The research company’s recent report, ‘New & Unique Innovation in the Beauty Market’, reveals that in 2008, approximately 50 percent of users of social networking sites such as Twitter, Facebook and MySpace were female.
Similarly, almost 50 percent of mobile internet users in the US in 2009 were female, demonstrating the potential of the internet as a brand building tool.
Virtual Experience-based shopping
Some of the ways in which beauty brands have used the internet to connect with consumers include online make-up tutorials, virtual make over applications, and customized iPhone applications.
In 2009, Mary Kay and Estée Lauder launched virtual make over applications, where consumers can upload a photo and try out color cosmetics via a professional virtual make over – the results of which can then be shared with friends.
Predictably, the proliferation of iPhone applications has also given rise to similar generic applications which can be customized by different brands, such as aBeautyPro.
The various online make-up tutorials on YouTube from companies such as Lush, Iman and MAC are also tapping into the trend for replicating the in-store experience.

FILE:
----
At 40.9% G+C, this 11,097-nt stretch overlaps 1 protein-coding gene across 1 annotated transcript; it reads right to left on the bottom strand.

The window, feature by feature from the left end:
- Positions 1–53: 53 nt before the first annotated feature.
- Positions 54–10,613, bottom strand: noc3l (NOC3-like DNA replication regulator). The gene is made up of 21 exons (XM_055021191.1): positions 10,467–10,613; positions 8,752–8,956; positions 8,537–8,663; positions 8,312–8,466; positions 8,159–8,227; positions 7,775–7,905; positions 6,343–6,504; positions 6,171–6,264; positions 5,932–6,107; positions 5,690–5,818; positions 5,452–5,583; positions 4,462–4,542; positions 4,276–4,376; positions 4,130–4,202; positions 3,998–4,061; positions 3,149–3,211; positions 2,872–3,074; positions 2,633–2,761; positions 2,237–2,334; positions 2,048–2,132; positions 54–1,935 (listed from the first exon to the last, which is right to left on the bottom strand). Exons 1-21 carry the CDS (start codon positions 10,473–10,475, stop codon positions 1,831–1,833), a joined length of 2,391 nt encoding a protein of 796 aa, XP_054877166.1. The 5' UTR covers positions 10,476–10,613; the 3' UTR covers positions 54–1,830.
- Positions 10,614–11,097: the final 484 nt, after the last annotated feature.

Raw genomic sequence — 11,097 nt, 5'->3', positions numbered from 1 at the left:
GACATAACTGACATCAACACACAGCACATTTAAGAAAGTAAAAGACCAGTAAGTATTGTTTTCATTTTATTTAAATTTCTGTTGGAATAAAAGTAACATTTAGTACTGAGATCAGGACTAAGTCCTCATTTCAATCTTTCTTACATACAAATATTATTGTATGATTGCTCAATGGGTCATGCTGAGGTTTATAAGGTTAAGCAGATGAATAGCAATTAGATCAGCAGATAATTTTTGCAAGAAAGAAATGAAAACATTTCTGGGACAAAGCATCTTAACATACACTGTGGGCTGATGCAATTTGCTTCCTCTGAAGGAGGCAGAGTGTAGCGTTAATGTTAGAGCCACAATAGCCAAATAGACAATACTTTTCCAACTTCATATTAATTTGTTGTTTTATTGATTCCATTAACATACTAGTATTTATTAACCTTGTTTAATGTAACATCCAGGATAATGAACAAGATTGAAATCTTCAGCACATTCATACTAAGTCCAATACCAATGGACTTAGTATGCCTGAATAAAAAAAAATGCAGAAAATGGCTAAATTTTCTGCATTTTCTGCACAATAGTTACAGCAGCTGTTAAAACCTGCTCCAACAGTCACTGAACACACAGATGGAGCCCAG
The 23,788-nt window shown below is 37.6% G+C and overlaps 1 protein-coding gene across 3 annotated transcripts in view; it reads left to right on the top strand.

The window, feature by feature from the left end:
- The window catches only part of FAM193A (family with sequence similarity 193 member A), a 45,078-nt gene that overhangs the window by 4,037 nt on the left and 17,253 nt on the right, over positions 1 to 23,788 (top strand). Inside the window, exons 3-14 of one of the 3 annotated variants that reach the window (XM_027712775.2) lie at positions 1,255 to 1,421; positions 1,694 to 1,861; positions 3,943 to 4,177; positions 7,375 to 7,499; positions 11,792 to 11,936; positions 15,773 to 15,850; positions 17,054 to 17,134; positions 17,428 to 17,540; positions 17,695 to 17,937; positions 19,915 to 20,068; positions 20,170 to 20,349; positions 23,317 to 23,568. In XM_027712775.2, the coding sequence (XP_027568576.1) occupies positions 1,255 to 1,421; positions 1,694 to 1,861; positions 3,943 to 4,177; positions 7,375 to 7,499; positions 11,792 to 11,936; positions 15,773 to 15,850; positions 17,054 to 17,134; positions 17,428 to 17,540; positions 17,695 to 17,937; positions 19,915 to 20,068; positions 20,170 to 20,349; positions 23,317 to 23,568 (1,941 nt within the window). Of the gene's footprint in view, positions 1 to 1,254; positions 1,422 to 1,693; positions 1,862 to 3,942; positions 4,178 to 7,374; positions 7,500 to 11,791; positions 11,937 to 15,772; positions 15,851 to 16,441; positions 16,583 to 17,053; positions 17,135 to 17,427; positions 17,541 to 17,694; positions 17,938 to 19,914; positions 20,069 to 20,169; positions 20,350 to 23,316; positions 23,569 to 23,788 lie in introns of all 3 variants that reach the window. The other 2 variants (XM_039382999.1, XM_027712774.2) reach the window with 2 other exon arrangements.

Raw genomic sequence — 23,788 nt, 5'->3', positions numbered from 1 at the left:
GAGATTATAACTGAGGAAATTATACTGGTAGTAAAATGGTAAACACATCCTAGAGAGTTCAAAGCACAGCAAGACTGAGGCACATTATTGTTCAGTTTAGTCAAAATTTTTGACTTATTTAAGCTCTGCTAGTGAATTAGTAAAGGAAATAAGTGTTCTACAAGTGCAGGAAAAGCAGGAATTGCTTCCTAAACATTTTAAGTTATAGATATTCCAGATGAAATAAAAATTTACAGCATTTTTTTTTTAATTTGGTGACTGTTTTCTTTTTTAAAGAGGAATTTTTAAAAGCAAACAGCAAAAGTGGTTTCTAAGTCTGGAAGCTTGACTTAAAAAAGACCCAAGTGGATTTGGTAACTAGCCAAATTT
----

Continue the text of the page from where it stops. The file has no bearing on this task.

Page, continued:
“For MAC, a company with a background in professional make-up, its online tutorials are a great way to reassure consumers they are a professional brand,” saidGrail Research client service officer Kate James.
Current interaction just the tip of the iceberg
James told CosmeticsDesign.com USA that she believes the use of the internet by beauty companies will become more and more popular, resulting in the development of new ways to connect with consumers.
“I think this is just the tip of the iceberg of how brands are going to interact,” she said.
James identified the virtual make over application as a trend that has really taken off, but said that how brands should use the virtual space to reach consumers depends on which techniques are best for the company.
Using MAC and Estée Lauder as examples, James said companies need to consider both their brand and how they are looking to target the online community.
“MAC tutorials on YouTube are probably targeting younger consumers, whereas Estée Lauder’s applications on its website are probably targeting a particular type of consumer – one that doesn’t have time to go to the store or that uses the internet at work, for example,” she explained.